My friends, I need your help.

While I have no qualms about ‘fessing up to my passion for shark films, Exorcist rip-offs and manskirts, I am just a little shame-faced about admitting to an equal passion for disaster movies, whether the man’s-hubris kind, the nature-strikes-back kind, or the transportation-out-of-control kind – and worse still, particularly for the dreadful, last-gasp-of-the-first-wave ones, like Beyond The Poseidon Adventure, When Time Ran Out and Cave-In! But so it is; and today I make good on a long-standing promise to myself, and welcome disaster movies into the AYCYAS! reviewing fold.

How do you define a disaster film? The line between genres can be very thin, but to my mind the answer is, focus and attitude. Thus, Airport ’75 is a disaster movie; Die Hard 2 is not. The Poseidon Adventure is a disaster movie; Titantic is not. Earthquake is a disaster movie; San Francisco – despite having (in my opinion) the best realised film earthquake ever – is not.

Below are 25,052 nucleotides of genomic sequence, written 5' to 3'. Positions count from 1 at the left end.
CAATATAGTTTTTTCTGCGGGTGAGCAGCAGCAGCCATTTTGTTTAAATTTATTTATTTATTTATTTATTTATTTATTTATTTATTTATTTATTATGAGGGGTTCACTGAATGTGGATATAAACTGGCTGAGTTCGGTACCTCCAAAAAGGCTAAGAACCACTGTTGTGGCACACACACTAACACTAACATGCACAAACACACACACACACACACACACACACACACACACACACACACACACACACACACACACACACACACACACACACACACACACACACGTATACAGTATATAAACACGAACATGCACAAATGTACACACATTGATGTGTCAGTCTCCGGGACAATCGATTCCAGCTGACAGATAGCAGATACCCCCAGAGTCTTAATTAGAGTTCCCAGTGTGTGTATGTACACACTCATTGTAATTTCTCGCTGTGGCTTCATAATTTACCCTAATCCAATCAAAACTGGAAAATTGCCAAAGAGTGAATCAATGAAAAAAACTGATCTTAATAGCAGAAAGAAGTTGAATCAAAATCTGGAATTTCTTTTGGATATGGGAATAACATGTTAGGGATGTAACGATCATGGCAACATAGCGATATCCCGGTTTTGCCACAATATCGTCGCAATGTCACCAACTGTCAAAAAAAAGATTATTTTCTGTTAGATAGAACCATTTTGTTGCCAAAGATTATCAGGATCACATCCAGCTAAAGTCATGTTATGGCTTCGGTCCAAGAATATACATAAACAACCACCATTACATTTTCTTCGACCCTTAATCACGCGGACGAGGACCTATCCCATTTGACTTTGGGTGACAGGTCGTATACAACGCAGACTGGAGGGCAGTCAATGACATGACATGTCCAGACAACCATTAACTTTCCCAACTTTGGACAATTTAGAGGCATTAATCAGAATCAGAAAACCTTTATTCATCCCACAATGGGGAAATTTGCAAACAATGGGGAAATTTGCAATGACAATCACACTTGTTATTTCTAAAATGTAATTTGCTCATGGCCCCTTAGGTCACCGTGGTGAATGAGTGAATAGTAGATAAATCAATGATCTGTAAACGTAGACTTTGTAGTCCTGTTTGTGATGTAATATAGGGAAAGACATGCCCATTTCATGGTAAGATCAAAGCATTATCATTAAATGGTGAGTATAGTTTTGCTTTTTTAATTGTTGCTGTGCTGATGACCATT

The curious thing about the disaster movie is how long it took to find itself as a genre. After the first ever disaster movie, it was two decades before 1954’s The High And The Mighty inspired a crop of borderline, transportation-related disaster movies, Zero Hour! (1957), The Crowded Sky (1960) and The Last Voyage (1960) among them. The disaster movie as we know it today did not come into its own until Airport which, while not in fact a disaster movie itself, was certainly the catalyst for what followed.

So my first question to all of you is this: what other films, before Airport, would you classify as disaster movies? What have I missed?

My second question is more specific, and probably (unfortunately) much harder to answer. By now, pretty much everyone is aware that Flying High! / Airplane! is a twisted remake of Zero Hour! What you may not know, however, is that Zero Hour! was itself the remake of a teleplay called Flight Into Danger, filmed for and broadcast on Canadian TV in 1956, and starring as the reluctant hero – James Doohan. Since discovering this factoid, Flight Into Danger has become one of my film-hunting Holy Grails, although sadly I have discovered no evidence that it was ever commercially available, or even that it still exists. If anyone out there has any information, please drop me a line!

And now, our feature presentation:

d33-wave6bDELUGE (1933)

The great-granddaddy of all disaster movies, focussing upon a love triangle in the aftermath of a worldwide catastrophe, which climaxes with the destruction of New York City.

Some clichés have awfully deep roots…